A few comparisons between Winston Churchill's "Their Finest Hour"
speech in the House of Commons, June 18, 1940 and some wisdom
C: What General Weygand called the Battle of France is over.
I expect that the Battle of Britain is about to begin.
G: ...it cannot be doubted that when Denethor saw great forces
arrayed against him in Mordor, and more still being gathered,
he saw that which truly is.
C: The whole fury and might of the enemy must very soon be turned on us
G: Hardly has our strength sufficed to beat off the first great
assault. The next will be greater.
C: Hitler knows that he will have to break us in this Island or lose
G: Now Sauron knows all this, and he knows that this precious thing
which he lost has been found again
C: If we can stand up to him, all Europe may be free and the life
of the world may move forward into broad, sunlit uplands.
G: If it is destroyed, then he will fall; and his fall will be so low
that none can foresee his arising ever again... And so a great evil
of this world will be removed.
C: But if we fail, then the whole world... will sink into the abyss
of a new Dark Age
G: If he regains it, your valour is vain, and his victory will
be swift and complete: so complete that none can foresee the end
of it while this world lasts.
C: During the first four years of the last war the Allies experienced
nothing but disaster and disappointment. That was our constant fear:
one blow after another, terrible losses, frightful dangers.
Everything miscarried. And yet at the end of those four years
the morale of the Allies was higher than that of the Germans,
who had moved from one aggressive triumph to another, and who
stood everywhere triumphant invaders of the lands into which
they had broken. During that war we repeatedly asked ourselves
the question: How are we going to win? and no one was able ever
to answer it with much precision, until at the end, quite suddenly,
quite unexpectedly, our terrible foe collapsed before us, and we
were so glutted with victory that in our folly we threw it away.
G: His doubt will be growing, even as we speak here. His Eye
is now straining towards us, blind almost to all else that is moving.
So we must keep it. Therein lies all our hope. This, then,
is my counsel. We have not the Ring. In wisdom or great folly
it has been sent away to be destroyed, lest it destroy us.
C: We may now ask ourselves: In what way has our position worsened
since the beginning of the war? It has worsened by the fact that
the Germans have conquered a large part of the coast line
of Western Europe, and many small countries have been overrun
If Hitler can bring under his despotic control the industries
of the countries he has conquered, this will add greatly to his
already vast armament output. On the other hand, this will not
happen immediately, and we are now assured of immense, continuous
and increasing support in supplies and munitions of all kinds
from the United States; and especially of aeroplanes and pilots
from the Dominions and across the oceans coming from regions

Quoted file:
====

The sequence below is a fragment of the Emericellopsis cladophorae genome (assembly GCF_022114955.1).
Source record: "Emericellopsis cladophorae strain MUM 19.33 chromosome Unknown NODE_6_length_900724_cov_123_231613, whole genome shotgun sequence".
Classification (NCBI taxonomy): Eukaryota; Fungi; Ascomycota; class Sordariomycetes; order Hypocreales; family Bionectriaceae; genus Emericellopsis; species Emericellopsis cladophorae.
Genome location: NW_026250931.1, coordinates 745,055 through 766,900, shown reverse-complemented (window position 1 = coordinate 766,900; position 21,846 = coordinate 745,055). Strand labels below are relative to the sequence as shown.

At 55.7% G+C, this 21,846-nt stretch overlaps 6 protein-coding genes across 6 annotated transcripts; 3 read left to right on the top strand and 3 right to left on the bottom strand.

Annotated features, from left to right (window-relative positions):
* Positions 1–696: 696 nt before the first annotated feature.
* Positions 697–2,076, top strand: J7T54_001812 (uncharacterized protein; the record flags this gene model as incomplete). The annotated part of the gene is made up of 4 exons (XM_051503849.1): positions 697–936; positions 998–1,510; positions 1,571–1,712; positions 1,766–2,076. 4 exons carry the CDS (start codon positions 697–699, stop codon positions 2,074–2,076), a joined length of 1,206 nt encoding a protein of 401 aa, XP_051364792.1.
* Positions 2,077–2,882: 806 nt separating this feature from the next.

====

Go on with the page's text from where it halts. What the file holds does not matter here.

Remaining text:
which are beyond the reach of enemy bombers.
I do not see how any of these factors can operate to our detriment
on balance before the winter comes; and the winter will impose
a strain upon the Nazi regime, with almost all Europe writhing
and starving under its cruel heel, which, for all their ruthlessness,
will run them very hard... In the meanwhile, however, we have
enormously improved our methods of defense, and we have learned
what we had no right to assume at the beginning, namely, that
the individual aircraft and the individual British pilot have
a sure and definite superiority. Therefore, in casting up this
dread balance sheet and contemplating our dangers with
a disillusioned eye, I see great reason for intense vigilance
and exertion, but none whatever for panic or despair.
G: listen to the words of the Steward of Gondor before he died:
_You may triumph on the fields of the Pelennor for a day,
but against the Power that has now arisen there is no victory_.
I do not bid you despair, as he did, but to ponder the truth
in these words.
C: I am not reciting these facts for the purpose of recrimination.
That I judge to be utterly futile and even harmful. We cannot
afford it. I recite them in order to explain why it was we did not
have, as we could have had, between twelve and fourteen British
divisions fighting in the line in this great battle instead of
only three. Now I put all this aside. I put it on the shelf,
from which the historians, when they have time, will select their
documents to tell their stories. We have to think of the future
and not of the past. This also applies in a small way to our own
affairs at home. There are many who would hold an inquest in
the House of Commons on the conduct of the Governments - and of
Parliaments, for they are in it, too - during the years which
led up to this catastrophe. They seek to indict those who were
responsible for the guidance of our affairs. This also would be
a foolish and pernicious process. There are too many in it.
Let each man search his conscience and search his speeches.
I frequently search mine.
Of this I am quite sure, that if we open a quarrel between
the past and the present, we shall find that we have lost
D: 'If I had! If you had!' he said. 'Such words and ifs are vain.
It has gone into the Shadow, and only time will show what doom
awaits it and us. The time will not be long. In what is left,
let all who fight the Enemy in their fashion be at one, and keep
hope while they may, and after hope still the hardihood to die free.'